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ISBN/ASIN : 1592447333
Manufacturer : Wipf & Stock Publishers|
Release data : June, 2004
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An Essential Christian Apologetics Text
This book, unfortunately, went out of print rather quickly. This was probably because of its specialized and intellectually-advanced treatment of an otherwise popular subject: The New Age Movement (NAM). The same thing happened to another valuable Christian book on the NAM by Tom Snyder called "Myth Conceptions: Joseph Campbell and the New Age" (Baker Books, 1995). The target audience for both books was Christian, but most Christians seem to prefer the more popular and less-specialized treatments on the subject. For those Christians, however, who want to exercise their minds with good, critical analysis of some of the principal intellectual influences on the NAM, then there is no better place to begin than with "Apologetics in the New Age," provided that you can find a copy.
After a general introduction to the topic and its importance, Part 1 expounds the thought of some of the primary historical roots (including those within the last century) that influenced the NAM. The first three thinkers (Suzuki, Shankara, and Radhakrishnan) are Eastern whereas the last two (Plotinus and Spinoza) are Western. Suzuki (1870 - 1966) is known for his key role in introducing Zen Buddhism to the West. Shankara (c. 788 - c. 820) and Radhakrishnan (1888 - 1975), on the other hand, were Hindu thinkers. Plotinus (A.D. 205 - 270) was a Greek philosopher whose influence was profound. As our authors point out, Christian theology felt the effects of his work through Augustine and, by way of Proclus, through an unknown monk known as Pseudo-Dionysius the Areopagite. Pseudo-Dionysius, because he was mistaken as the convert of Paul (Acts 17:34), has had a pervasive influence on medieval works of theology and devotion (mysticism). For further exposition on the thought and influence of Plotinus and Pseudo-Dionysius, see Bernard McGinn's "The Foundations of Mysticism". I must also add, since the authors don't, that Plotinus had a significant influence on Jewish Kabbalah (see Isaiah Tishby's The Wisdom of the Zohar, Volume 1, pg. 237). Kabbalah is highly regarded by occultists (and the NAM in general). Occult orders of the late 19th century such as The Theosophical Society and The Hermetic Order of the Golden Dawn utilized, with modification, its doctrines. Spinoza (1634 - 1677), a philosopher of Jewish descent, is known for his pantheistic naturalism with its anti-supernatural bias. The authors point out that Einstein said he believed in the God of Spinoza and both thinkers shared the belief that whatever happens in Nature happens by necessity.
Part 2 (Evaluation of New Age Pantheism) opens with Chapter 6 which "summarizes pantheism's common threads" and "ties together similar themes in pantheism and shows how these ideas manifest themselves in the thought of typical New Age advocates" (pg. 13). These themes are fleshed out and analyzed in Chapters 7 - 10. I particularly liked the authors' seven "presumably exhaustive" logical alternatives regarding evil (pgs. 204 - 205). Chapter 11 closes the book with a short review of the arguments and a positive (although too short) presentation of the strength of Christian theism. This chapter points out that one does not have to denigrate rationality to cultivate a sense of divine mystery. This is true, I might add, not only for pantheistic mystics but also theistic (and Christian) mystics.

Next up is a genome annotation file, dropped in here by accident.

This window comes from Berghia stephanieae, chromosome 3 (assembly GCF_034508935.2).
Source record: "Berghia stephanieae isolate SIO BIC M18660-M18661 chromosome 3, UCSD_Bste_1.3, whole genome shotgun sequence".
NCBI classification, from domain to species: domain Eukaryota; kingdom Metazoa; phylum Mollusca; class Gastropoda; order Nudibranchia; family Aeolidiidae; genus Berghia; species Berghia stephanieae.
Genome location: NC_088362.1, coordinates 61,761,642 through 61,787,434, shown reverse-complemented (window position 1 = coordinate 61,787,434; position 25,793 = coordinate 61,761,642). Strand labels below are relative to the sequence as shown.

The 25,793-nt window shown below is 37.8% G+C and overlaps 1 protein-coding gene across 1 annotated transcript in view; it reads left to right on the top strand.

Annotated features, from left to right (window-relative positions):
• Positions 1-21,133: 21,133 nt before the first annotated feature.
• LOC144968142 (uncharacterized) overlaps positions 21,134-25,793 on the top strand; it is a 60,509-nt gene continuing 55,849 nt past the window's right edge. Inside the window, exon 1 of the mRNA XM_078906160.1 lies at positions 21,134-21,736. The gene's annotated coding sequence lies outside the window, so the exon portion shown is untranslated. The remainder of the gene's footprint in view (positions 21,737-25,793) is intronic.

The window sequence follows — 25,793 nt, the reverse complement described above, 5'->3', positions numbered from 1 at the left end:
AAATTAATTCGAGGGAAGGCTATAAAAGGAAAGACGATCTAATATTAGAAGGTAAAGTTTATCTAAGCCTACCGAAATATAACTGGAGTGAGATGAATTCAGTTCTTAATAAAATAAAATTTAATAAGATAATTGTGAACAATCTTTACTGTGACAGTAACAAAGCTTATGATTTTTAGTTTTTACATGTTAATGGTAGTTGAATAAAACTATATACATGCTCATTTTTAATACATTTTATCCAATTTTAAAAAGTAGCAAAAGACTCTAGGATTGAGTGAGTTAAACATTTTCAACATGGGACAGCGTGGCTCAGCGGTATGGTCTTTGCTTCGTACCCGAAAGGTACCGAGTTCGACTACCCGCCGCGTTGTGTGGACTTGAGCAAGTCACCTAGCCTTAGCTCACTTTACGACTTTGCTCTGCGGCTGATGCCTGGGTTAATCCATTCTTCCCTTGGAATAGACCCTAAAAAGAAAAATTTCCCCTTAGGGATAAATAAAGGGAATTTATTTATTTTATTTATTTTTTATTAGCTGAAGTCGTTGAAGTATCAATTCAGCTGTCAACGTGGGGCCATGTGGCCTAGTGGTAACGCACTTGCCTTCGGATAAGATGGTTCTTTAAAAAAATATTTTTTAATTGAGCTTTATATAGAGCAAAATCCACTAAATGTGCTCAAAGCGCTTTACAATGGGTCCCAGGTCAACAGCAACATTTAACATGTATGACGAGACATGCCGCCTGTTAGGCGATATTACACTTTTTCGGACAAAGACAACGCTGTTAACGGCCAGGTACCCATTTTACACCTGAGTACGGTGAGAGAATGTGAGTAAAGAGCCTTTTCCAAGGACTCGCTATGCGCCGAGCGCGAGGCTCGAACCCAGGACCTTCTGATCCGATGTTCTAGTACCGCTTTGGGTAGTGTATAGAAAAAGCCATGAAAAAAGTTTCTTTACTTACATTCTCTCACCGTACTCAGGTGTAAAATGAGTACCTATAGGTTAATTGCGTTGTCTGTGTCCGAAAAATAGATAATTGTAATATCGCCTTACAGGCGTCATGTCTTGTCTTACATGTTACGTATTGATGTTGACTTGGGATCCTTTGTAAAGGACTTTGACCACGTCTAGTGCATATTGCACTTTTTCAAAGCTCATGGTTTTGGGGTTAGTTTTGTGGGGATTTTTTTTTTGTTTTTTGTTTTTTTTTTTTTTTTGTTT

Another book I recommend reading and critically comparing with this one is "The Mystical Languages of Unsaying" by Michael Sells. This book points out that apophasis (which literally means "speaking away") works as a mode of mystical discourse rather than as a negative theology. He points out that the radical claims of apophatic writers, which have usually been written off as hyperbolic or condemned as pantheistic, are essential to understanding the mystical languages of unsaying. Personally, I think that one of the keys to divine mystery is the doctrine of creation ex nihilo. The relationship between the Infinite and finite involves the paradox of nothingness which is essential to God's transcendence and immanence (not withstanding Moreland's analysis of "nothingness" as used by atheistic scientists to mean "zero energy," see "Scaling the Secular City," pgs. 38 - 41). One of the names that the French mystic Marguerite Porete (burned as a heretic by the Inquisition) attributed to God was "FarNear" (see chapter 84 of her book "The Mirror of Simple Souls"). God is infinitely near and infinitely far away because of the nothingness that ontologically (and epistemologically via ignorance or "unknowing" - see "Mystical Theology" by Pseudo-Dionysius & "The Cloud of Unknowing" by an unknown English mystic) separates and unites us to God. Because God created us out of nothing, there is "nothing" that separates us from God. This "nothing" is not equivalent to space or mere emptiness (The Indian term for zero was sunya which meant empty or blank, but had no connotation of "void" or "nothing", see Dantzig's Number: The Language of Science). My point is that one doesn't have to be a pantheist (all is God) to appreciate some of the profound mysteries that ground Christian theism and can, in a significant way, contribute to a Biblical Christian Mysticism. As a closing note, I recommend replacing, in the Suggested Reading section, Arthur Johnson's "Faith Misguided: Exposing the Dangers of Mysticism" with Winfried Corduan's "Mysticism: An Evangelical Option?" The latter, although at times too critical or shallow in understanding, is at least more sympathetic than Johnson when it comes to acknowledging a mystical element in Biblical Christianity.